Fi and Merri-May met in Brisbane in 2002 when Merri-May was playing a gig with hugely popular musician Pete Murray, whose first three full-length albums, Feeler, See the Sun and Summer at Eureka all reached number one on the Australian music charts.

“Pete was supporting Merri-May – it was before he became famous,” Fi grinned.

“We happened to bump into each other at a few festivals at which we were both performing and got to know each other when Merri-May was recording an album in Melbourne in early 2003, which was where I was based back then,” she said.


With this ring I thee wed . . . Merri-May and Fi confirm their love for each other (Image Supplied).

The couple became a couple in April, 2003 and were engaged 12 months later. They married 11 years ago in front of 70 close friends and family members.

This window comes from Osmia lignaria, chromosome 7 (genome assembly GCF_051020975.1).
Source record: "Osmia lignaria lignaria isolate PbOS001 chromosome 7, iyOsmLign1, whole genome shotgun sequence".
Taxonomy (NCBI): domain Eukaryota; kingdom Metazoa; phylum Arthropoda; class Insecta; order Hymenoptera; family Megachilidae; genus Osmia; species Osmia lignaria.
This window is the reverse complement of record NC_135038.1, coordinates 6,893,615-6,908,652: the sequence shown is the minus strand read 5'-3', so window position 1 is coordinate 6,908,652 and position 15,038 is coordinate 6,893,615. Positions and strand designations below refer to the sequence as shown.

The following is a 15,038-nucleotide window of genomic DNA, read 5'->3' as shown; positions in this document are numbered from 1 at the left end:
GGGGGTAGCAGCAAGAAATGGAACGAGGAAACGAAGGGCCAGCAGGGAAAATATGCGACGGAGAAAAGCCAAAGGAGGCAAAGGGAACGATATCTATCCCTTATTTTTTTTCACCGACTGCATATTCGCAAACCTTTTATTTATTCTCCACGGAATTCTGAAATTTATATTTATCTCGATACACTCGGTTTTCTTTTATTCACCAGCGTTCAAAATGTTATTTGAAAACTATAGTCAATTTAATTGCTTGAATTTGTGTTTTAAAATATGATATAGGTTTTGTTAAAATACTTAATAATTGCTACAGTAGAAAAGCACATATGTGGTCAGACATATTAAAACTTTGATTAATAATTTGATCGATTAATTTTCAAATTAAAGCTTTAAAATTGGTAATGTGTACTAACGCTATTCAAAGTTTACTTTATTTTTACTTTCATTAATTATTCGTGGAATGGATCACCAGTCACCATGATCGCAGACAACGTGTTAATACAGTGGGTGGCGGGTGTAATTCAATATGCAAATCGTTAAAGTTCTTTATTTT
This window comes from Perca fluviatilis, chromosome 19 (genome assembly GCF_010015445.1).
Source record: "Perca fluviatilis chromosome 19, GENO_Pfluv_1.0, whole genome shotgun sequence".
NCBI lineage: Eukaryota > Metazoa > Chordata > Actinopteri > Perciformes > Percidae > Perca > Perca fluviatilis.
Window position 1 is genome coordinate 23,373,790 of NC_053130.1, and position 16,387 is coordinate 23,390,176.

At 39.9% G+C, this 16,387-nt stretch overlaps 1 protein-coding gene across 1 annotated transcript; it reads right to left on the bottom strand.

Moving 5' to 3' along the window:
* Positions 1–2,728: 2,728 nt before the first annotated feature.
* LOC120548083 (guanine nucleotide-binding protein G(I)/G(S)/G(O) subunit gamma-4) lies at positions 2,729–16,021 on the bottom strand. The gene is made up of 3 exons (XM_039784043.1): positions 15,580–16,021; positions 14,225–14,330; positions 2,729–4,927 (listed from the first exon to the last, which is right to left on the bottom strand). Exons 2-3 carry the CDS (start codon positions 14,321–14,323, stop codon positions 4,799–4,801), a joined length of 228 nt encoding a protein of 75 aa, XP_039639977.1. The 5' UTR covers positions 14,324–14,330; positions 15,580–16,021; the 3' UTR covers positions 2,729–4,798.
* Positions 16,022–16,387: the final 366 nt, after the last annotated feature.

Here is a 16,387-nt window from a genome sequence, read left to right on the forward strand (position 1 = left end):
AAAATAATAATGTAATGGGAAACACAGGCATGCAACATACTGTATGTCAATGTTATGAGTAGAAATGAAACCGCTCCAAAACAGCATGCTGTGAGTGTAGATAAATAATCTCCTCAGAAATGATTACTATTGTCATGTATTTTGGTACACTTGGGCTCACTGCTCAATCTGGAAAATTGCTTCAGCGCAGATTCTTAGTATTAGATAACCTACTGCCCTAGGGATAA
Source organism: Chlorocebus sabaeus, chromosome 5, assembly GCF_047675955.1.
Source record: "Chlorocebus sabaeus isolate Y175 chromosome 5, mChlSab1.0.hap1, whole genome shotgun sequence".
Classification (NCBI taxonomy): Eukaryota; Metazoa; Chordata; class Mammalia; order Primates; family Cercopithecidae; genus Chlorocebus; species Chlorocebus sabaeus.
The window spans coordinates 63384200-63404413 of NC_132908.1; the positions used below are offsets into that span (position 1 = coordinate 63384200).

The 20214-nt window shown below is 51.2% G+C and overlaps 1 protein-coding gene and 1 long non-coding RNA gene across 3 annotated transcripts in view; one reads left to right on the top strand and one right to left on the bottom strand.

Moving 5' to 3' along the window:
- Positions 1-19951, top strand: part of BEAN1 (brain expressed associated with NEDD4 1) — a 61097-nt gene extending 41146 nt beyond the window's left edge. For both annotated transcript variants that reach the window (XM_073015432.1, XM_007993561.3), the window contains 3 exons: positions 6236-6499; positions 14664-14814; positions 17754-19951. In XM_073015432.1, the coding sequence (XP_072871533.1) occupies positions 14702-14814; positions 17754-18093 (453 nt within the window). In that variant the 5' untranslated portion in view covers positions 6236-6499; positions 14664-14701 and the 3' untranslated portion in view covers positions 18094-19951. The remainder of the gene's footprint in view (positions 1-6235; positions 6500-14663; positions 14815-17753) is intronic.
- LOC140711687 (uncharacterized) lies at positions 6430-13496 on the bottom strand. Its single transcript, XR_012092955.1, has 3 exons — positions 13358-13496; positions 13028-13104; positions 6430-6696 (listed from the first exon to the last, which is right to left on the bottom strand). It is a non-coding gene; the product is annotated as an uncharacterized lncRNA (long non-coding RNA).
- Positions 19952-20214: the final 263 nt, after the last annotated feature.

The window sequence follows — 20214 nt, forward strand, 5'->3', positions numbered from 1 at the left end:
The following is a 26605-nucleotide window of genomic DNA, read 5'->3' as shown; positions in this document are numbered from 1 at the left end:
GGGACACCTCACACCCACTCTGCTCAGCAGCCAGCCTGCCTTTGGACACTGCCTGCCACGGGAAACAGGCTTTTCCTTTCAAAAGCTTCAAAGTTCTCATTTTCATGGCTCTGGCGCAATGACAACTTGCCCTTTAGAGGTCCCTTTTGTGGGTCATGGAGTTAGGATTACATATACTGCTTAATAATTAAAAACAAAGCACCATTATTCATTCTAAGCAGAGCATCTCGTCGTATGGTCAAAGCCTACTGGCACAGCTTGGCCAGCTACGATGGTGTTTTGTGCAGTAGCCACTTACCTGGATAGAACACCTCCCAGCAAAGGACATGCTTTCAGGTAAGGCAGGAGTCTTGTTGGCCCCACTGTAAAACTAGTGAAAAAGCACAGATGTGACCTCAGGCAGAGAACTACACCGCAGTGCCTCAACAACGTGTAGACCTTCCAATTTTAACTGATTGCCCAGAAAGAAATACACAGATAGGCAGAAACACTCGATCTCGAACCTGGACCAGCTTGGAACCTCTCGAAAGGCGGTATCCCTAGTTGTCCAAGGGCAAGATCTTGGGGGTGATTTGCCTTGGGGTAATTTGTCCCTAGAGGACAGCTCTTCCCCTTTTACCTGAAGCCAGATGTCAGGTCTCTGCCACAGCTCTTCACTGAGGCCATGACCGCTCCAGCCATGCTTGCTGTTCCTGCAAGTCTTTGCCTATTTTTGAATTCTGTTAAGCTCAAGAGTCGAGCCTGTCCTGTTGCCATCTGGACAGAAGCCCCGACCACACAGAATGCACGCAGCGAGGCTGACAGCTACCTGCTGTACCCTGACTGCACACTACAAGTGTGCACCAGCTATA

“Michele Watt from The Kransky Sisters played Here Come the Brides on her tuba as our walk-down-the-aisle music, which was such a fun way to start the ceremony,” Fi said.

“It had everyone relaxed and beaming with big smiles instantly, and we each carried beautiful bouquets of our favourite flowers – irises.

“Our celebrant was Maria, one of Merri-May’s former share-house friends, who also has a super sense of humour,” Fi said.

“Maria put extra effort into preparing a beautiful speech which she said contained the kind of sentiments she would have loved at her own wedding.”

Maria told the wedding party and guest that falling in love was easy.


Merri-May and Fi walk down the aisle to Here Come The Brides, played on the tuba by Michele Watt from The Kransky Sisters (Image Supplied).

“The hard part is finding someone to catch you,” she said.